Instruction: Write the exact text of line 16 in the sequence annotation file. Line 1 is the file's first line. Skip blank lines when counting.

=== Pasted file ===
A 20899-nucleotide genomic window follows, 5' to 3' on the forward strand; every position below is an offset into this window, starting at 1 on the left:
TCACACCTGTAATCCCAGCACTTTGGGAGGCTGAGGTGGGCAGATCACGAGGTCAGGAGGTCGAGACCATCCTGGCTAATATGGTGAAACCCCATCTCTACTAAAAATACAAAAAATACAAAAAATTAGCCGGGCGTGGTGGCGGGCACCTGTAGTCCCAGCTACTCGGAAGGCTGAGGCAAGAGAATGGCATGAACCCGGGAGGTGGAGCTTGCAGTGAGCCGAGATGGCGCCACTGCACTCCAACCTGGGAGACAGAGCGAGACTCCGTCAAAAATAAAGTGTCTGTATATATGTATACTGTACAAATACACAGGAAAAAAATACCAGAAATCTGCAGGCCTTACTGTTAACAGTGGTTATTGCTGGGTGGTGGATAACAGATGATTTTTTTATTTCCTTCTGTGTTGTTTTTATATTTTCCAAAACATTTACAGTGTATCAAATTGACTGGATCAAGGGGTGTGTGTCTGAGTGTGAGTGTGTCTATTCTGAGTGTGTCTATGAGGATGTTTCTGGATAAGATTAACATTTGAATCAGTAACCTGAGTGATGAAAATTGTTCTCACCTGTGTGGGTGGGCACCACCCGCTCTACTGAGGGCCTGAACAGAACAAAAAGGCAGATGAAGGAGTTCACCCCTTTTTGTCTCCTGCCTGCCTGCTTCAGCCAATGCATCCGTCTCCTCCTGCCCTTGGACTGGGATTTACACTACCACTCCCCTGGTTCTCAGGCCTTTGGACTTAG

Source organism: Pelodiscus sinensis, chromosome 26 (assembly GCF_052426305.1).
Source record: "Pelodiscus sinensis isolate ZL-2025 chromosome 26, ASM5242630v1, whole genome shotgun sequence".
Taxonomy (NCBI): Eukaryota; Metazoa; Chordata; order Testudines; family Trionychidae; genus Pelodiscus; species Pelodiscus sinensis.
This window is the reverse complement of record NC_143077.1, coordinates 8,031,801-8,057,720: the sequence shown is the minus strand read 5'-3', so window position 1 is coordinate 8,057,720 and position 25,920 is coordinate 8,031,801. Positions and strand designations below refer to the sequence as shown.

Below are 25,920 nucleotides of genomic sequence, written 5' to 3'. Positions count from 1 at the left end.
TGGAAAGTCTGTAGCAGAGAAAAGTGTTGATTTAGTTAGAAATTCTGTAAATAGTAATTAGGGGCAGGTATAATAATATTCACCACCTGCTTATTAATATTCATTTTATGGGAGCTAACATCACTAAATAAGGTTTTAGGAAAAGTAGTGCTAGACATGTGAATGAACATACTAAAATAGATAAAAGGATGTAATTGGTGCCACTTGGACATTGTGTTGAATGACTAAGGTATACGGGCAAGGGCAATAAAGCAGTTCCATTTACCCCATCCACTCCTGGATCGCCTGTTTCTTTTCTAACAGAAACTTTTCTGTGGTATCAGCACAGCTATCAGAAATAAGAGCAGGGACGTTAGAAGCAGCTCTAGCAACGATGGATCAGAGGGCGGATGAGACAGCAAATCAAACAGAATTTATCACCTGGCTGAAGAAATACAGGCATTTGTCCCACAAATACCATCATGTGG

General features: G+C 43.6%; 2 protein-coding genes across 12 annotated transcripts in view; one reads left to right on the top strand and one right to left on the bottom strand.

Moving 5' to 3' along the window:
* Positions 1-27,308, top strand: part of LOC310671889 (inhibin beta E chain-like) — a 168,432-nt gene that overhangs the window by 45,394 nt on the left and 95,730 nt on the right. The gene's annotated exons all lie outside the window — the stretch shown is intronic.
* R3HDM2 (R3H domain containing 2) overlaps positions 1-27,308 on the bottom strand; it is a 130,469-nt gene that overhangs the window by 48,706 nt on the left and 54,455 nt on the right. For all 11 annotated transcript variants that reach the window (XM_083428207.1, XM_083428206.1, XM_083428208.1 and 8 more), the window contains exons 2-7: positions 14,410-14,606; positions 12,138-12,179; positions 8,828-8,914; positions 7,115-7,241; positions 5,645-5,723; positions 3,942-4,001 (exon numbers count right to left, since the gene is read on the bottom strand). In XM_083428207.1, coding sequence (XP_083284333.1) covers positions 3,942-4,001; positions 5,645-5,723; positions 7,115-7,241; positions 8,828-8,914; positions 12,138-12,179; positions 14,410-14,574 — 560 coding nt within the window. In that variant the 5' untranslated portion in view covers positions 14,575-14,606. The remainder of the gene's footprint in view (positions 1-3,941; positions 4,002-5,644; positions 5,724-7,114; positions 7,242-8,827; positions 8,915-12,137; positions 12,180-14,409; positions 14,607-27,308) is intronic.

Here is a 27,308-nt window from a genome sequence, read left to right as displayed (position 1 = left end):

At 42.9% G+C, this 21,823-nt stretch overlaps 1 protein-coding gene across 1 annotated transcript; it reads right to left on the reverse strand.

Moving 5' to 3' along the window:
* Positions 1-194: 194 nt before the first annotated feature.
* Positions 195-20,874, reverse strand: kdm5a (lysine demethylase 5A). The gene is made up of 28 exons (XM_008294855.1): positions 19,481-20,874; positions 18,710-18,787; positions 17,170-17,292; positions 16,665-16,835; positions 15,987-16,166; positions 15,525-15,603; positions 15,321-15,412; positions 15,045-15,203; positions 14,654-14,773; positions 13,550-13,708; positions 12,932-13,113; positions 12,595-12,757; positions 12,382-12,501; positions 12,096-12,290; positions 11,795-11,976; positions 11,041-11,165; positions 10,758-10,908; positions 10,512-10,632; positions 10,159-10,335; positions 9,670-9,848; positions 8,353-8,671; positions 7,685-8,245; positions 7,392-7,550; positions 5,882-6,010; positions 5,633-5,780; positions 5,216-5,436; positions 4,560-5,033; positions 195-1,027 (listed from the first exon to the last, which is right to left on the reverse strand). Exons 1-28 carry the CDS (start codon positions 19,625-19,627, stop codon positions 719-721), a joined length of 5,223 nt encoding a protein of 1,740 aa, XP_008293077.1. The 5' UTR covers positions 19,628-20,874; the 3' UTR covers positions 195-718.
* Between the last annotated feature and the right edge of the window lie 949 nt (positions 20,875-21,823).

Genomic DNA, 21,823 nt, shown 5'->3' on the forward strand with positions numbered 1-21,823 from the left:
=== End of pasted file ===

* Positions 1-194: 194 nt before the first annotated feature.